Houston — The net number of US oil and gas rigs decreased by one to 835 during the first full week of 2020, with total rigs chasing natural gas at the lowest level since December 2016, data consultants Enverus said Thursday.
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In an unusual twist this past week, oil rigs added to the US fleet rose by 10 to 680, while gas rigs dropped 10 to 153. The one-rig net loss domestic count came from neither oil nor gas-directed rigs, but rather other classifications.
Two largely gas-prone basins – the Haynesville Shale of East Texas/Northwest Louisiana and Marcellus Shale largely sited in Pennsylvania – are each at their lowest rig tallies since early 2017.
The Haynesville was down four to 44 while the Marcellus was down three to 34.
The Haynesville's rig count is the lowest since April 2017, while Marcellus rigs are the lowest since January 2017. This week's three-rig loss came from the Dry Marcellus, leaving 15 rigs. The Wet Marcellus stood at 19 rigs this week, unchanged.
US upstream operators have dropped rigs steadily in the past 14 months. From a recent peak of 1,237 in mid-November 2018, fully 402 rigs – about a third – have left the oil patch.
Despite ongoing budget austerity, upstream companies produced 1.1 million b/d more oil in December 2019 than in the same month the year before. And, Lower 48 natural gas production was up by 6 Bcf/d to 95 Bcf/d.
OIL, GAS PRODUCTION UP DESPITE HEADWINDS
"[That] all happened in the face of continued infrastructure constraints – crude prices that fell from the mid-$60s/b in April to average $55/b from May through October and gas prices that in several months were crushed to the lowest level in 20 years," RBN Energy analyst Nick Cacchione said in a recent report.
In the past week, prices for both oil and gas prices improved a bit, according to S&P Global Platts Analytics. WTI averaged $61.96/b, up 43 cents on the week, while WTI Midland averaged $62.74/b, up 49 cents.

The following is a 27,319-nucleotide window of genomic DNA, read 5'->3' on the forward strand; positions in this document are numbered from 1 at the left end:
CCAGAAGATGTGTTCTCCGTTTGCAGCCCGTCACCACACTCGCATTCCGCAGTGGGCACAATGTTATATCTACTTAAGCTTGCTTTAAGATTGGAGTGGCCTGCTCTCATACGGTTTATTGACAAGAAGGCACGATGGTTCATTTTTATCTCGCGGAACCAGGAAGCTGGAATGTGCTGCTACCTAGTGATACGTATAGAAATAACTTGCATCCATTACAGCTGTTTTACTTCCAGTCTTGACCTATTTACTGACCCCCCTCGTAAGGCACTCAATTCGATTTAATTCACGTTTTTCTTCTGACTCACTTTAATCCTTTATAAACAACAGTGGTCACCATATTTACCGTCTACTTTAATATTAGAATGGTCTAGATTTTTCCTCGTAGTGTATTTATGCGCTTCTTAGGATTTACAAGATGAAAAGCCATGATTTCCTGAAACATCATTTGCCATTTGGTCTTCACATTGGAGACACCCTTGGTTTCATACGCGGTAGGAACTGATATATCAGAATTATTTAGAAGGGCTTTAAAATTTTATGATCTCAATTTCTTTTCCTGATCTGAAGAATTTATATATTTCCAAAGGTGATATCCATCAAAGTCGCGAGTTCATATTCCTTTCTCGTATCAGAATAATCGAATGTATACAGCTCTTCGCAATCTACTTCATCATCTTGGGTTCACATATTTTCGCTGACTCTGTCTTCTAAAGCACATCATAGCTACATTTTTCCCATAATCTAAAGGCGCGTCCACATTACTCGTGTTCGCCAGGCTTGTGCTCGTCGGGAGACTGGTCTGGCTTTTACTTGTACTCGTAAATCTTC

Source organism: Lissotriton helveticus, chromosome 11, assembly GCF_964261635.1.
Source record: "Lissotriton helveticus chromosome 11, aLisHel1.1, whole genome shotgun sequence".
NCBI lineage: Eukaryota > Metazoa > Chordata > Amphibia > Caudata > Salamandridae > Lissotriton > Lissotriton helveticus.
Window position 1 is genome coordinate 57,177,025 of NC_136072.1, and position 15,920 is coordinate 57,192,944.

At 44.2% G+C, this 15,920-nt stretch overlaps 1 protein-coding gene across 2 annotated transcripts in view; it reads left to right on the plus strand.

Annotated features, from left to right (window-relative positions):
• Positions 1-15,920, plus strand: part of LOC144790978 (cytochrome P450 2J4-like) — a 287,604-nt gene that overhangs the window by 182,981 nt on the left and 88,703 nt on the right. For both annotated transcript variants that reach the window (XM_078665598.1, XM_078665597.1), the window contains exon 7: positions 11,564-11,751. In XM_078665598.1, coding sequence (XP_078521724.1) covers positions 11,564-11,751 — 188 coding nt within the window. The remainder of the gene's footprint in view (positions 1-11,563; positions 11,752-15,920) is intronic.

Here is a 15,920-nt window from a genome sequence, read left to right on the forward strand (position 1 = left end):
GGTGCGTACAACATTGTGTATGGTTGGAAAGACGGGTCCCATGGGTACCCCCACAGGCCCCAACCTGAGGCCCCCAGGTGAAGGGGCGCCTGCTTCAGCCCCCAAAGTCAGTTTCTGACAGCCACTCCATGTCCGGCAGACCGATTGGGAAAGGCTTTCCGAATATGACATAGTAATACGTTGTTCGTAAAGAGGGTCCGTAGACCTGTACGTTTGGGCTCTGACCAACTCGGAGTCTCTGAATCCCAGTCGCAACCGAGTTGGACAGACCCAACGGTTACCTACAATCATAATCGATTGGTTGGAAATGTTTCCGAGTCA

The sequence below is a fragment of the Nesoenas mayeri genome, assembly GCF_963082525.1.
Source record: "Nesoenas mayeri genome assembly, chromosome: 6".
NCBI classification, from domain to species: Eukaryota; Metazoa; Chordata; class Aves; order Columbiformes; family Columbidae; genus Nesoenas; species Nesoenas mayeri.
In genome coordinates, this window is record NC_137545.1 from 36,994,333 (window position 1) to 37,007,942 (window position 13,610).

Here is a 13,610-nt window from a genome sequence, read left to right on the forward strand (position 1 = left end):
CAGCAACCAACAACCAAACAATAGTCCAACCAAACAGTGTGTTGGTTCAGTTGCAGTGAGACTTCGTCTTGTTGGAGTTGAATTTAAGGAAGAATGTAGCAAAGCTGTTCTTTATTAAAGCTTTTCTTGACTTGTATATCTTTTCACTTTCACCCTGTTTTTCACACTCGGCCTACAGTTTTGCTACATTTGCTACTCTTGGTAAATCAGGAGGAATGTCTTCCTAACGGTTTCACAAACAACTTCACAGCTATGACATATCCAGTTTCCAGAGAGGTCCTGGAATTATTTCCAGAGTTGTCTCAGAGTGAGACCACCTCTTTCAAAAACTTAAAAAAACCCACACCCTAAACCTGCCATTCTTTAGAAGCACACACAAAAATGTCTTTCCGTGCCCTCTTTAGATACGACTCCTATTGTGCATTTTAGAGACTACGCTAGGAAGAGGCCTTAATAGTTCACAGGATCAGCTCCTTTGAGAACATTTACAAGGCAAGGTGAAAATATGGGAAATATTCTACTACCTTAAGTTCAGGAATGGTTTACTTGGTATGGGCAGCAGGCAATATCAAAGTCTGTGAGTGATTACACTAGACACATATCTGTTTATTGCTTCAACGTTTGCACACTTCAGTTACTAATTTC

The Bakken Composite price averaged $56.19/b, up 29 cents.
Gas prices also rose slightly on the week. At Henry Hub, prices averaged $2.06/MMBtu, up 5 cents, and at Dominion South, the average was $1.70/MMBtu, up 3 cents.
Experts project an overall 7% drop in US capital budgets this year but still think the rig count could climb some, owing to capex increases by some larger players.
"The US land rig count is currently stalled out ... due to continued capital discipline amid uncertain oil and gas prices headed into 2020," Bob Williams, Enverus' director of content, said.
"The beneficiary will be the Permian Basin because it features the best economics, generally speaking," Williams added. "And [nearly] half of the existing active fleet is already there."
PERMIAN ADDED MOST RIGS
Among large basins, the biggest rig change came from the Permian. The West Texas/New Mexico basin added seven rigs for a total 403. And, the Denver-Julesburg Basin in Colorado increased by five rigs to 25.
Permian rigs have bounced around under the 410 mark since mid-October in the play, which produces over a third of the US' roughly 12.6 million b/d of oil production.
Lesser shifts in basin rig counts came this week from the Eagle Ford Shale, up by two to 81, while the SCOOP-STACK play of Oklahoma and the Utica Shale mostly located in Ohio each gained a rig. That pushed SCOOP-STACK to 43 rigs and the Utica to 12.
Rigs in the Williston Basin, mostly in North Dakota, were unchanged this past week at 54. Rigs in "other" basins – classified as those outside the eight large named US plays – dropped 10 rigs for a total 139 this week.
In addition, total permit approvals were up by 151 week on week to 427. The Permian was up the most – 45, to a total 157 permits.
Also, 38 more permits were approved in the Eagle Ford on the week, for a total 52, while the DJ Basin had 22 more than last week, making a total 26 permits.
The remaining large basins added or were down 10 permits or less apiece.